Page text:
One need, for the whole of government to work, is more robust, joint, scenario-based training activities in which personnel can practise decision-making at the strategic, operational, and tactical levels before going to the field. Our experience over 15 years tells us that it is cost-effective to train in the safety of a classroom, as the mistakes do not cost blood and treasure.
The need for a civilian rapid response force has been recognized in the U.S. and other countries, and there is a concerted effort at building the “blue briefcases” who are instrumental in development, rule of law, security, and capacity-building for institutions in civil society. We are all a very long way from having this managed well.
The fourth focus is on the role of the CF.
Canadian Forces are a tremendous group of professionals who have acquitted themselves brilliantly across the years. Their accolades cannot be based solely on the Afghanistan experience. Coming from a country with no colonial past, which manages its multicultural diversity without blood in the streets, and whose historical diplomatic ability, lawyer skills, and development focus make Canada and its forces extraordinarily attractive in the current environment, the Canadian Forces in a post-Afghanistan environment could play a role of significance to complex peace operations, particularly in the following: providing mentoring and support to regional organizations such as the AU in building a strategic, operational, and tactical expertise; using the lessons learned in fighting a counter-insurgency in complex peace operations that will, by necessity, be robust; using the experience gained in the PRTs as a model for civil-military relationships, based on clear understandings of roles, responsibilities, and authorities; re-engaging with the UN and UN-mandated missions to provide needed technical expertise as well as high-tech equipment, which would provide needed support to current troop-contributing and police-contributing countries. Generally, this is capacity-building, and the CF are well suited to the task.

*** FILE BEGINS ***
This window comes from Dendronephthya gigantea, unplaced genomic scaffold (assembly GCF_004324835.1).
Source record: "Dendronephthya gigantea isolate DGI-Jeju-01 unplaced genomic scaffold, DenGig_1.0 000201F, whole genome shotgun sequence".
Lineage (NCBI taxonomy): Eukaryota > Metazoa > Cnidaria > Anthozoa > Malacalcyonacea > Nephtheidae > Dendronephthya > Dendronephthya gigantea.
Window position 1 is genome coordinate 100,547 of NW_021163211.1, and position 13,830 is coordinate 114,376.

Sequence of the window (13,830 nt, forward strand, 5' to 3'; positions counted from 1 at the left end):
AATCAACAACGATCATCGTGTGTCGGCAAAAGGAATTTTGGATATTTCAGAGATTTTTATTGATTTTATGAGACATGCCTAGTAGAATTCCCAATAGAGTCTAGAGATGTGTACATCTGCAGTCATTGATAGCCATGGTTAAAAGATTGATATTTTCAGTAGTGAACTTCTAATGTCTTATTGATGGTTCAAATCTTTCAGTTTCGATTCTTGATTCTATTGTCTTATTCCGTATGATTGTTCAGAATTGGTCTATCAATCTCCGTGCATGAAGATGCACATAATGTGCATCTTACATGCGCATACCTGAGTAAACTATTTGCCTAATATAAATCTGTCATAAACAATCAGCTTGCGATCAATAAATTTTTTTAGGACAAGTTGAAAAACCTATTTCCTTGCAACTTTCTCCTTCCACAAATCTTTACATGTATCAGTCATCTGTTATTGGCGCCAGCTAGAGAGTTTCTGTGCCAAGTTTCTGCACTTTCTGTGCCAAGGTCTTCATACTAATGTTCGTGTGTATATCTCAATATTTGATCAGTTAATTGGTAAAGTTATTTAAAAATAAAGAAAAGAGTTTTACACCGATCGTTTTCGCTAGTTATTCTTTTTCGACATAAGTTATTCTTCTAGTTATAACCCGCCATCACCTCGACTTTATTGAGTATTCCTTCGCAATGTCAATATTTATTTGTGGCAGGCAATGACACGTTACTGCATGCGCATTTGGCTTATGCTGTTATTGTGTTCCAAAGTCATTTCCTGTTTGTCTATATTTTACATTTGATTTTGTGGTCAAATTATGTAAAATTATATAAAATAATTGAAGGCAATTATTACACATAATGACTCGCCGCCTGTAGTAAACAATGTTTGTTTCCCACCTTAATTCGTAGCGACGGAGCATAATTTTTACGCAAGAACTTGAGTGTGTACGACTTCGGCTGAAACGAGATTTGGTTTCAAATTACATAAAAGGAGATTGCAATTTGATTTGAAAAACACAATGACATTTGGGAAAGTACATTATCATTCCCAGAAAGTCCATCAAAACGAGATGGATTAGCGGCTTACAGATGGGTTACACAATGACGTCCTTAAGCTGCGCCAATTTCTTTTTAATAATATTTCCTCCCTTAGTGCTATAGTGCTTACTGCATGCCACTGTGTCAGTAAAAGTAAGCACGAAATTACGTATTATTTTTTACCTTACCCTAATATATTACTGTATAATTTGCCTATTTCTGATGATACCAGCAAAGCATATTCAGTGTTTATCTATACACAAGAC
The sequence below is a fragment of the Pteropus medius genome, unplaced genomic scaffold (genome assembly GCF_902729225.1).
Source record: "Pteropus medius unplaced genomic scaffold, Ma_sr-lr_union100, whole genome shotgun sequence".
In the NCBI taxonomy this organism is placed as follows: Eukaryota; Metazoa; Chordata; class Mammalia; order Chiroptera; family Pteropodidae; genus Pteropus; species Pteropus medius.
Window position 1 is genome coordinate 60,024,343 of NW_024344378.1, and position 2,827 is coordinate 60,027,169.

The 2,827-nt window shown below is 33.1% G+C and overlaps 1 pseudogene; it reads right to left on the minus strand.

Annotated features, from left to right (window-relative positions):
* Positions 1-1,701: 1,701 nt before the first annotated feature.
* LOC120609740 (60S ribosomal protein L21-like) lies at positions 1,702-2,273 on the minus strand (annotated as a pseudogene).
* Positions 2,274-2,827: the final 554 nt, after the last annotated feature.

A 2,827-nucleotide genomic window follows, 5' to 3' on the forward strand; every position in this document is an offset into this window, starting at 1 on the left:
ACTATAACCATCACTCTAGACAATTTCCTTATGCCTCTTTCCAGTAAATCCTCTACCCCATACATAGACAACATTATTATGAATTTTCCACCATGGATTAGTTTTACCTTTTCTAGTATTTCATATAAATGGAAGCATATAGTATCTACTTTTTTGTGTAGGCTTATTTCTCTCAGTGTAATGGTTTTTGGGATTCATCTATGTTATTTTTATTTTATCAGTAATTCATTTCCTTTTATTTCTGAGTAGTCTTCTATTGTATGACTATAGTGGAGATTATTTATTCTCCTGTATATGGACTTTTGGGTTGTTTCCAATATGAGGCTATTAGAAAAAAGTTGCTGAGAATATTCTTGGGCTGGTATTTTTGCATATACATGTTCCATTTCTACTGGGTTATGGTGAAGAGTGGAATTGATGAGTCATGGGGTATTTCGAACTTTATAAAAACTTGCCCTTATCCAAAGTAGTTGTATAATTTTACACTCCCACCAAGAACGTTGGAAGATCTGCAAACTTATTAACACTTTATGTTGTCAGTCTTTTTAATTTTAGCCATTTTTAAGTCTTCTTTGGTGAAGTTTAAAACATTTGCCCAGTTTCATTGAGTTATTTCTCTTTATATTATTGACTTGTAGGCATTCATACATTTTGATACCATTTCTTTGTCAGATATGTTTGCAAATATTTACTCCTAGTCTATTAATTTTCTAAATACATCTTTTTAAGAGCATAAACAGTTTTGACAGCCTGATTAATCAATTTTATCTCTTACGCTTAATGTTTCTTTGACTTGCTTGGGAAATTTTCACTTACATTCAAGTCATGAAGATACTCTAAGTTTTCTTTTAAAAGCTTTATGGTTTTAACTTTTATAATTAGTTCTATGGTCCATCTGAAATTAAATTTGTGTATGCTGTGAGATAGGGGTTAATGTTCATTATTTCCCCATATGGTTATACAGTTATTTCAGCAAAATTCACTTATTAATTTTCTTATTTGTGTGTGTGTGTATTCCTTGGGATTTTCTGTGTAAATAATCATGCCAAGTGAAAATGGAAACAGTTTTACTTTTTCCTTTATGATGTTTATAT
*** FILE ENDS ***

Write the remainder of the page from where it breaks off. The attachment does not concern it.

The Canadian Forces will be impacted by how intrastate conflict is conducted, how multilateralism evolves in an age of economic tensions, and how complex peace operations, regardless of nomenclature, are conducted. Complex peace operations in the 21st century require the use of a well-trained military force, married with diplomacy, development, economics, rule of law, good governance, human rights, and a host of alliances and partners that can build an environment in which the cost of war is more than the price of peace.
Thank you. I look forward to our conversation.